Military Service and Civilian Labor Market Outcomes: Comparing Employment of Post-9/11 Veterans and Nonveterans
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Veterans struggle to enter the civilian labor market following military service. Since the September 11 terrorist attacks, over 3.2 million Americans have served in the military. Upon returning home, these veterans are twenty percent more likely to be unemployed than nonveterans (7.2% vs 6%, respectively). This study investigates the association between military service and employment outcomes (employment status and weekly earnings) for post-9/11 veterans, a heretofore understudied group. Data was obtained from the Current Population Survey (CPS) Veteran Supplement. Linear probability models and OLS regressions were utilized to compare employment outcomes between veterans and nonveterans of similar age, education and race/ethnicity (“veteran effect”). Findings suggest that the veteran effect on employment is negative while the veteran effect on earnings, given employment, is positive. This is likely because of selection bias; the most productive veterans find employment and therefore command higher wages. Veteran effects differ by race and ethnicity, length of military service and time since service. Policymakers should tailor transition programs to the most vulnerable veterans, such as long-term military personnel.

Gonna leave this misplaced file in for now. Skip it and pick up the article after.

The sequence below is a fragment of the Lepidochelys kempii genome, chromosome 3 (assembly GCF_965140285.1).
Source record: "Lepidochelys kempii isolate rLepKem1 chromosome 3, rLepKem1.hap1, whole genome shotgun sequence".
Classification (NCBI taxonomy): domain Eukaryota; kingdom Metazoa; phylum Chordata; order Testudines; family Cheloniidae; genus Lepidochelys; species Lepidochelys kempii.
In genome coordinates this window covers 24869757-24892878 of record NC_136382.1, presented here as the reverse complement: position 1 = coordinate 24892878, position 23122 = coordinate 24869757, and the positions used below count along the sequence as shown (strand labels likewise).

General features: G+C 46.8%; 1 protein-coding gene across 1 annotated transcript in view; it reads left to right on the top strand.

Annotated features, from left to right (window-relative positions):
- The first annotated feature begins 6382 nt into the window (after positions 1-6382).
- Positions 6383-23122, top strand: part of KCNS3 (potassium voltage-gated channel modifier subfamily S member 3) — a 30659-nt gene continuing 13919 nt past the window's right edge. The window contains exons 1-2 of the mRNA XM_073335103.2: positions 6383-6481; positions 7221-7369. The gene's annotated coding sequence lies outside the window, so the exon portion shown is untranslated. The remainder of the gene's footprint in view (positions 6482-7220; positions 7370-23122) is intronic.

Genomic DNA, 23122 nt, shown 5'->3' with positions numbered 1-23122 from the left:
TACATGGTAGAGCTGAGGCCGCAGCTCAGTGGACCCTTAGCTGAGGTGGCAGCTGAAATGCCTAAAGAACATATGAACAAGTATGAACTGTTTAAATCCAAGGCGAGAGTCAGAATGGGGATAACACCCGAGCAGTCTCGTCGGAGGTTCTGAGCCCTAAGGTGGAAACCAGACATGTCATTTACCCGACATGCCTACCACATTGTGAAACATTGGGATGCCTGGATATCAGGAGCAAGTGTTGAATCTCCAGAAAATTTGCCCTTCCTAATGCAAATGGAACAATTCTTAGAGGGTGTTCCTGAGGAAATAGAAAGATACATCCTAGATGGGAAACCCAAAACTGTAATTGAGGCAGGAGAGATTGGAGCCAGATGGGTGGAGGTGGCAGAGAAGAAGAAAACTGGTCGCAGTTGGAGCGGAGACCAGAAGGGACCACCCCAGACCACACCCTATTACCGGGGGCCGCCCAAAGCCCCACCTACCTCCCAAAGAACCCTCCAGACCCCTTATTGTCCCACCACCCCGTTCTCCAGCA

DepartmentPublic Policy Studies
CitationOrdway, Matthew (2016). Military Service and Civilian Labor Market Outcomes: Comparing Employment of Post-9/11 Veterans and Nonveterans. Honors thesis, Duke University. Retrieved from https://hdl.handle.net/10161/11449.
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Rights for Collection: Undergraduate Honors Theses and Student papers